Little Crow Solar Park

The views expressed in this page do not represent those of the Planning Inspectorate. This page consists of content submitted to the Planning Inspectorate by the public and other interested parties, giving their views of this proposal.

Little Crow Solar Park

Received 26 February 2021
From Natural England

Representation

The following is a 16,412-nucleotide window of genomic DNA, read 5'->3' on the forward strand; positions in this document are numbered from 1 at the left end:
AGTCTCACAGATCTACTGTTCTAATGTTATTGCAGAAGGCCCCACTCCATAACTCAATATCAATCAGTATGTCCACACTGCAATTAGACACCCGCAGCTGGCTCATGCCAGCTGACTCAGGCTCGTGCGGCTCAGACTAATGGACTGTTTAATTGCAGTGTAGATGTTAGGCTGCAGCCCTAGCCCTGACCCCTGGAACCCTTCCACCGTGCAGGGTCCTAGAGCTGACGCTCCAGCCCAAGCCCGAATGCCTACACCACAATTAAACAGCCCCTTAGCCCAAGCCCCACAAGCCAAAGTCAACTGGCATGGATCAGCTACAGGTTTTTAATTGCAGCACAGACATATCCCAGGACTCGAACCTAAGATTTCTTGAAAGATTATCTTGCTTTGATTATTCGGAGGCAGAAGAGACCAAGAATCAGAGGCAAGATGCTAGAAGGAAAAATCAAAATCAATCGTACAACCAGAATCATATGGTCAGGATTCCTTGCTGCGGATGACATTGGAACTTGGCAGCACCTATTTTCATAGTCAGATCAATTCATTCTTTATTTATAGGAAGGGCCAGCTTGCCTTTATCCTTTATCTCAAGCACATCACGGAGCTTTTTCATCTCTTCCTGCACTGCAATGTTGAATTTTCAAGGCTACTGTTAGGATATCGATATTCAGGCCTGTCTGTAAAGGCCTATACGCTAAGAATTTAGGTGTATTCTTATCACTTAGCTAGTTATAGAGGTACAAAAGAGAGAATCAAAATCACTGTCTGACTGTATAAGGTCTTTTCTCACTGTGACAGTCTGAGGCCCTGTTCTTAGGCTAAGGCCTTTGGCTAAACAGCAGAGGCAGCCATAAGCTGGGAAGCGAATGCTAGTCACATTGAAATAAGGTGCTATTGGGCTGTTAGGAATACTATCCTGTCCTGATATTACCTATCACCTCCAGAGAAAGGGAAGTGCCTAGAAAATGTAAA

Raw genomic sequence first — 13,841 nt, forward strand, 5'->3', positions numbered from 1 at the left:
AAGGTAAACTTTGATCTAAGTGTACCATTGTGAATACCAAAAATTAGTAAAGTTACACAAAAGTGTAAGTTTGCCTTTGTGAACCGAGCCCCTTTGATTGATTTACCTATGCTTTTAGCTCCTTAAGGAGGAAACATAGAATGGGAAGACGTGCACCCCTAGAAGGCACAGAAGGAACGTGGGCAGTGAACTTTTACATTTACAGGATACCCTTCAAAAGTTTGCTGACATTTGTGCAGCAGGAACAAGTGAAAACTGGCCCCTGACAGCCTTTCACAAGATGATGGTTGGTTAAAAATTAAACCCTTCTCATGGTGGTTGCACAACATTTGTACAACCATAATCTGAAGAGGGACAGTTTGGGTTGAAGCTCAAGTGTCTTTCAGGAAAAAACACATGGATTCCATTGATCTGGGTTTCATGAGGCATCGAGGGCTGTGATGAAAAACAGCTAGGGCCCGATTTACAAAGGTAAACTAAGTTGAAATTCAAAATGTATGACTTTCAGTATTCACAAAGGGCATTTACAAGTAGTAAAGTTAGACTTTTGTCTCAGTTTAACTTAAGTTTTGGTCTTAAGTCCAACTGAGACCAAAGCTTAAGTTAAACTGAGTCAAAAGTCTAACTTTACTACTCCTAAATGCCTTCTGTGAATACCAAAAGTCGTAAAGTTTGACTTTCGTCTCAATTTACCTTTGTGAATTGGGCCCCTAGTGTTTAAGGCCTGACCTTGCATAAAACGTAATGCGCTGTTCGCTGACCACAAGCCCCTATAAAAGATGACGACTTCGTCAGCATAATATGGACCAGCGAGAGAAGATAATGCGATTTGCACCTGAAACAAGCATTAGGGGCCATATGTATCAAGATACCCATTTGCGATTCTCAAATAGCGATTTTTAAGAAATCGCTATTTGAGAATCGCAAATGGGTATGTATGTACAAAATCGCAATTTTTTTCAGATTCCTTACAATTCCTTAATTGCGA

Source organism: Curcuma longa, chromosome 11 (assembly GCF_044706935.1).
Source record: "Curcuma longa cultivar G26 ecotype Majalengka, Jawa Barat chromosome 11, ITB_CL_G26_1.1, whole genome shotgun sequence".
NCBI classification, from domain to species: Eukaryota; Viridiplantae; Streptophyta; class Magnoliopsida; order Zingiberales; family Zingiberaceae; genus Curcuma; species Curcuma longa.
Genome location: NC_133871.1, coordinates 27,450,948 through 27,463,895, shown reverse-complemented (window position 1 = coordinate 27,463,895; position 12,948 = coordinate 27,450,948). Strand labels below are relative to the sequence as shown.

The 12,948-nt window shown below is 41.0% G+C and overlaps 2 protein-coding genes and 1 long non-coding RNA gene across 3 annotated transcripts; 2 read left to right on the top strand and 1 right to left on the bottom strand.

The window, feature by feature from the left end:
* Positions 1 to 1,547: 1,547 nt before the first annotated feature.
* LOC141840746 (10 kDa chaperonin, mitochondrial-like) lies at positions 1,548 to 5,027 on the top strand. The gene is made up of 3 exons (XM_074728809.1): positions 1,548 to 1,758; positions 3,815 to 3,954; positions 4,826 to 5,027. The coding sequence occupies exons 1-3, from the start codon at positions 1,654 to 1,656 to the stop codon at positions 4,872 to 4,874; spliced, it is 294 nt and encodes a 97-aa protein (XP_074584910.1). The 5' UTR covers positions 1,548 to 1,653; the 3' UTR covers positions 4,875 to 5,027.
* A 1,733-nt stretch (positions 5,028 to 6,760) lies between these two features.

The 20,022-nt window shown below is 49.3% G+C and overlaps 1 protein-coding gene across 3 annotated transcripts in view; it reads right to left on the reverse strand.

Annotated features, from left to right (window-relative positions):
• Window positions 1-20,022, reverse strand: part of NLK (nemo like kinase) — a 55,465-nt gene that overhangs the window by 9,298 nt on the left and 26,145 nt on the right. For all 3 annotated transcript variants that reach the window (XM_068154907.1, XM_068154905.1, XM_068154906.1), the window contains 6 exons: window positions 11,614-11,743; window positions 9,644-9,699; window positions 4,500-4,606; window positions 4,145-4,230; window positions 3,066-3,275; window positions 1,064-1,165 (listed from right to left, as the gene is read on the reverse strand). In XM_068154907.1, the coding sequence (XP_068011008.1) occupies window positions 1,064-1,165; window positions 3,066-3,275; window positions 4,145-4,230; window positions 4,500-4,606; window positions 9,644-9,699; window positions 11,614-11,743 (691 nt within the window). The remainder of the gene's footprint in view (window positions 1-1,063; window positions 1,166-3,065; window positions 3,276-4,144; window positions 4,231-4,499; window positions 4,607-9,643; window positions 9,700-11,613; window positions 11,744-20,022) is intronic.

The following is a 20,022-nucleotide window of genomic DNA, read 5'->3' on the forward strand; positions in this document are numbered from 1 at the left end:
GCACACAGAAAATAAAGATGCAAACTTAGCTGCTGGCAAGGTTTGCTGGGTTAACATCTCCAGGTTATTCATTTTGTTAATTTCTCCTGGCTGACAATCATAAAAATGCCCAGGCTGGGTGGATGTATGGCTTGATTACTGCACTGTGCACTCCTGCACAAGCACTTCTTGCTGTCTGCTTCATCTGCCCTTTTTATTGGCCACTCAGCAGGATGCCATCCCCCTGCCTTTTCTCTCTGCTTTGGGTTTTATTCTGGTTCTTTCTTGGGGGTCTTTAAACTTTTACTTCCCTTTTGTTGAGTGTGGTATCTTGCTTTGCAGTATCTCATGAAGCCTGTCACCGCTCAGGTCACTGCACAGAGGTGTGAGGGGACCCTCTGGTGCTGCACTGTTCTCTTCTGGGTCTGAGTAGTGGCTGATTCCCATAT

Relevant Representation PART I: Summary of Natural England’s advice. No outstanding concerns other than Best and Most Versatile Soils PART II: Natural England’s detailed advice 1.1. Natural England’s advice in these relevant representations is based on information submitted by INRG SOLAR (Little Crow) Ltd in support of its application for a Development Consent Order (‘DCO’) in relation to Little Crow Solar Park. 1.2. Natural England has been working closely with INRG SOLAR (Little Crow) Ltd to provide advice and guidance since 31 January 2018 through our Discretionary Advice Service. A Statement of Common Ground was drafted between the Applicant and Natural England in April 2020, however this needs to be updated. Natural England would be pleased to work with Applicant to produce this. 1.3. These relevant representations contain a summary of what Natural England considers the main nature conservation, landscape and related issues to be in relation to the DCO application and indicate the principal submissions that it wishes to make at this point. Natural England will develop these points further as appropriate during the examination process. It may have further or additional points to make, particularly if further information about the project becomes available. 1.4. Natural England has worked successfully with INRG SOLAR (Little Crow) Ltd and there are no substantive outstanding matters. 2. The natural features potentially affected by this application 2.1. The designated sites relevant to this application are: 2.1.1. The Humber Estuary Special Protection Area (SPA), Special Area of Conservation (SAC) and Ramsar site. 2.1.2. The Humber Estuary Site of Special Scientifc Interest (SSSI), Broughton Far Wood SSSI 2.2. The following areas of non-designated but valuable countryside that could be affected: Best and Most Versatile Soils 2.3. The main issues raised by this application are: 2.3.1: Soils and Agricultural Land Classification Under the Town and Country Planning (Development Management Procedure) (England) Order 2015 (DMPO) Natural England is a statutory consultee on development that would lead to the loss of over 20ha of ‘best and most versatile’ (BMV) agricultural land (land graded as 1, 2 and 3a in the Agricultural Land Classification (ALC) system, where this is not in accordance with an approved plan. 2.3.2 Natural England welcomes para 10.3.10 of the Preliminary Environmental Information (Vol1) which makes it clear that a full soil survey will form part of the final application submission. The final Environmental Statement should provide details of how any adverse impacts on soils can be minimised. 2.3.3 From the description of the development this application may impact on ‘best and most versatile agricultural land’. We consider that the proposed development will note necessarily lead to lead to significant long term loss of best and most versatile agricultural land, as a resource for future generations. This is because the proposal can be designated in such a way to avoid significant losses, for example the solar panels can be secured to the ground by steel piles with limited soil disturbance and could therefore be removed in the future with no permanent loss of agricultural land quality likely to occur, provided the development is undertaken to high standards. 2.3.4 Although some components of the development, such as construction of a sub-station, may permanently affect agricultural land this would be limited to small areas. 2.3.5 However, during the life of the proposed development it is likely that there will be a reduction in agricultural productivity over the whole development area. Your authority should therefore consider whether this is an effective use of land in line with planning practice guidance which encourages the siting of large scale solar farms on previously developed and non-agricultural land. Paragraph 170 and 171 of the National Planning Policy Framework (NPPF) states that: ‘Planning policies and decisions should contribute to and enhance the natural and local environment by: recognising the intrinsic character and beauty of the countryside, and the wider benefits from natural capital and ecosystem services – including the economic and other benefits of the best and most versatile agricultural land, and of trees and woodland.’ And Plans should: distinguish between the hierarchy of international, national and locally designated sites; allocate land with the least environmental or amenity value, where consistent with other policies in this Framework2; take a strategic approach to maintaining and enhancing networks of habitats and green infrastructure; and plan for the enhancement of natural capital at a catchment or landscape scale across local authority boundaries. 2.3.6 Local planning authorities are responsible for ensuring that they have sufficient information to apply the requirements of the NPPF. The weighting attached to a particular consideration is a matter of judgement for the local authority as decision maker. This is the case regardless of whether the proposed development is sufficiently large to consult Natural England. 2.3.7 Should you have any questions about Agricultural Land Classification or the reliability of information submitted with regard to BMV land please consult Natural England's Technical Information Note 049 on Agricultural Land Classification. This document describes the ALC system including the definition of BMV land, existing ALC data sources and their relevance for site level assessment of land quality and the appropriate methodology for when detailed surveys are required. We would also draw to your attention to Planning Practice Guidance for Renewable and Low Carbon Energy (March 2014) (in particular paragraph 013), and advise you to fully consider best and most versatile land issues in accordance with that guidance. General guidance for protecting soils during development is also available in Defra’s Construction Code of Practice for the Sustainable Use of Soils on Construction Sites, and should the development proceed , we recommend that relevant parts of this guidance are followed, e.g. in relation to handling or trafficking on soils in wet weather. ? Part II: NATURAL ENGLAND’S RELEVANT REPRESENTATIONS IN RESPECT OF LITTLE CROW 3. Planning Inspectorate Reference: RM/P17-0718 3.1. Natural England has no objection to the project for the following reasons: 3.1.1. The applicant has submitted a thorough Environmental Statement which we are satisfied demonstrates beyond reasonable scientific doubt that there would be no significant effect on the integrity of the European site. 3.1.2. Natural England is satisfied that the project is unlikely to have a significant impact on the nearby Humber Estuary SSSI or Broughton Far Wood SSSI. 3.1.3. The project site currently supports habitats of negligible ecological interest and all protected species issues (including any licensing requirements under the Habitats Regulations or the 1981 Act) can be addressed by the proposed draft DCO requirements. 3.2. Natural England’s advice is that in relation to identified nature conservation issues within its remit there is no fundamental reason of principle why the project should not be permitted. 3.3. Natural England’s headline points are that on the basis of the information submitted: 3.3.1. Natural England is satisfied with the conclusions reached in paras 7.4.4 to 7.4.6 of the Preliminary Environmental Information (Vol1) that the proposal is unlikely to have any direct impacts on the Humber Estuary designated sites and that the proposal site is not likely to be functionally linked to the designated site for mobile species which are qualifying features of the designations. 3.3.2. Natural England is satisfied with the assessment of Broughton Far Wood SSSI and welcomes the mitigation measures set out in section 7.6 of the Preliminary Environmental Information (Vol1). Provided that appropriate avoidance and mitigation measures are addressed in the Construction Environment Management Plan (CEMP) we are content the proposed operations are not likely to damage the interest features of Broughton Far Wood SSSI. 3.3.3. Natural England notes that the proposal site and access route via B1208 both lie adjacent to land identified as Far Wood Ancient Replanted Woodland on the Ancient Woodland Inventory (for more information see the gov.uk website at https://www.gov.uk/guidance/ancient-woodland-and-veterantrees- protection-surveys-licences). Natural England is satisfied that, on the basis of the information provided, that adequate measures will be put in place to protect the neighbouring ancient woodland, i.e. buffer zones and woodland planting. We are satisfied with the mitigation measures set out in section 7.6 Preliminary Environmental Information (Vol1). Natural England 26 Feb. 21